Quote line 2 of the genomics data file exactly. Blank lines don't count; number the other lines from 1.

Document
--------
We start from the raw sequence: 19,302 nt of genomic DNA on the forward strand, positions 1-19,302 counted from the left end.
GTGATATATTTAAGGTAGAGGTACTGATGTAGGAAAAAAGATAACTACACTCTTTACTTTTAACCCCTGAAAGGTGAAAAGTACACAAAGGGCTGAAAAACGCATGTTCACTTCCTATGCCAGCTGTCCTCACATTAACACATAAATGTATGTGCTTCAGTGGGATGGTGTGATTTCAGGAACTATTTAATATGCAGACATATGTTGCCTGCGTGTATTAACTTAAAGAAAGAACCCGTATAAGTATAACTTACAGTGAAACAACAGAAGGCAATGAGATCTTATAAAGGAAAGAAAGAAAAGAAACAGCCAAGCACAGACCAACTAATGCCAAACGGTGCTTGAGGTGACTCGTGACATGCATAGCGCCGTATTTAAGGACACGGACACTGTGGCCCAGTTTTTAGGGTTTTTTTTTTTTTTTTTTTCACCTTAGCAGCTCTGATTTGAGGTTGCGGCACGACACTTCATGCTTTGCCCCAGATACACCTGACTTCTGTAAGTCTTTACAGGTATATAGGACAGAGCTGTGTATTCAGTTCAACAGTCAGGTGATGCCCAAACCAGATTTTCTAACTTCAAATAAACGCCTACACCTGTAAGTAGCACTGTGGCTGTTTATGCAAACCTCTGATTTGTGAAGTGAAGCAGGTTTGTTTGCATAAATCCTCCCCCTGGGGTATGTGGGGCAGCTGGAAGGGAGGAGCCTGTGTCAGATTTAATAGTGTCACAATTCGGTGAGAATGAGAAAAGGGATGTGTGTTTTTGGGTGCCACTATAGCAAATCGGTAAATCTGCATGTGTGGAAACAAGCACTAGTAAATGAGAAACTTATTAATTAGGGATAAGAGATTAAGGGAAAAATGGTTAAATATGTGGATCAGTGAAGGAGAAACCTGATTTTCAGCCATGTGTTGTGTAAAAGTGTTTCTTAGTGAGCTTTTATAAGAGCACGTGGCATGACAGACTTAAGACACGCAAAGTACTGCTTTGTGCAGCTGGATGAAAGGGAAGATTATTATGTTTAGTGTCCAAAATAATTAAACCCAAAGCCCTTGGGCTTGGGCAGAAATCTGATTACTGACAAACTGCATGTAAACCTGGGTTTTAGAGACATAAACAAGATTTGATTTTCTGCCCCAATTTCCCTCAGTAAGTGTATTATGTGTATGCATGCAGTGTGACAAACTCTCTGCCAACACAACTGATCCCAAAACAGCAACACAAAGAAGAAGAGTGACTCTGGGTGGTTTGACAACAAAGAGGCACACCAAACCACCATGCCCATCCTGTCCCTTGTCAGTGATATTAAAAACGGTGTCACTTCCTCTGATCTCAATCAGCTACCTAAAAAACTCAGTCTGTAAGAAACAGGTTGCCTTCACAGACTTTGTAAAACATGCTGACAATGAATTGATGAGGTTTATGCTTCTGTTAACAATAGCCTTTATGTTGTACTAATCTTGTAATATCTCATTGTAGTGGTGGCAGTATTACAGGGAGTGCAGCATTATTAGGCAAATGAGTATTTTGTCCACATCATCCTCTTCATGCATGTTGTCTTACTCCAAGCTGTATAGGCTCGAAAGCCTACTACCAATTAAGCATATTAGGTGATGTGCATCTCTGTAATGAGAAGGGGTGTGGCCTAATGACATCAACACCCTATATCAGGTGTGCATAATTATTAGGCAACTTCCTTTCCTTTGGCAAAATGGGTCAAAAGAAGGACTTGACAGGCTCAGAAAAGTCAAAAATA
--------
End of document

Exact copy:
GTGATATATTTAAGGTAGAGGTACTGATGTAGGAAAAAAGATAACTACACTCTTTACTTTTAACCCCTGAAAGGTGAAAAGTACACAAAGGGCTGAAAAACGCATGTTCACTTCCTATGCCAGCTGTCCTCACATTAACACATAAATGTATGTGCTTCAGTGGGATGGTGTGATTTCAGGAACTATTTAATATGCAGACATATGTTGCCTGCGTGTATTAACTTAAAGAAAGAACCCGTATAAGTATAACTTACAGTGAAACAACAGAAGGCAATGAGATCTTATAAAGGAAAGAAAGAAAAGAAACAGCCAAGCACAGACCAACTAATGCCAAACGGTGCTTGAGGTGACTCGTGACATGCATAGCGCCGTATTTAAGGACACGGACACTGTGGCCCAGTTTTTAGGGTTTTTTTTTTTTTTTTTTTCACCTTAGCAGCTCTGATTTGAGGTTGCGGCACGACACTTCATGCTTTGCCCCAGATACACCTGACTTCTGTAAGTCTTTACAGGTATATAGGACAGAGCTGTGTATTCAGTTCAACAGTCAGGTGATGCCCAAACCAGATTTTCTAACTTCAAATAAACGCCTACACCTGTAAGTAGCACTGTGGCTGTTTATGCAAACCTCTGATTTGTGAAGTGAAGCAGGTTTGTTTGCATAAATCCTCCCCCTGGGGTATGTGGGGCAGCTGGAAGGGAGGAGCCTGTGTCAGATTTAATAGTGTCACAATTCGGTGAGAATGAGAAAAGGGATGTGTGTTTTTGGGTGCCACTATAGCAAATCGGTAAATCTGCATGTGTGGAAACAAGCACTAGTAAATGAGAAACTTATTAATTAGGGATAAGAGATTAAGGGAAAAATGGTTAAATATGTGGATCAGTGAAGGAGAAACCTGATTTTCAGCCATGTGTTGTGTAAAAGTGTTTCTTAGTGAGCTTTTATAAGAGCACGTGGCATGACAGACTTAAGACACGCAAAGTACTGCTTTGTGCAGCTGGATGAAAGGGAAGATTATTATGTTTAGTGTCCAAAATAATTAAACCCAAAGCCCTTGGGCTTGGGCAGAAATCTGATTACTGACAAACTGCATGTAAACCTGGGTTTTAGAGACATAAACAAGATTTGATTTTCTGCCCCAATTTCCCTCAGTAAGTGTATTATGTGTATGCATGCAGTGTGACAAACTCTCTGCCAACACAACTGATCCCAAAACAGCAACACAAAGAAGAAGAGTGACTCTGGGTGGTTTGACAACAAAGAGGCACACCAAACCACCATGCCCATCCTGTCCCTTGTCAGTGATATTAAAAACGGTGTCACTTCCTCTGATCTCAATCAGCTACCTAAAAAACTCAGTCTGTAAGAAACAGGTTGCCTTCACAGACTTTGTAAAACATGCTGACAATGAATTGATGAGGTTTATGCTTCTGTTAACAATAGCCTTTATGTTGTACTAATCTTGTAATATCTCATTGTAGTGGTGGCAGTATTACAGGGAGTGCAGCATTATTAGGCAAATGAGTATTTTGTCCACATCATCCTCTTCATGCATGTTGTCTTACTCCAAGCTGTATAGGCTCGAAAGCCTACTACCAATTAAGCATATTAGGTGATGTGCATCTCTGTAATGAGAAGGGGTGTGGCCTAATGACATCAACACCCTATATCAGGTGTGCATAATTATTAGGCAACTTCCTTTCCTTTGGCAAAATGGGTCAAAAGAAGGACTTGACAGGCTCAGAAAAGTCAAAAATA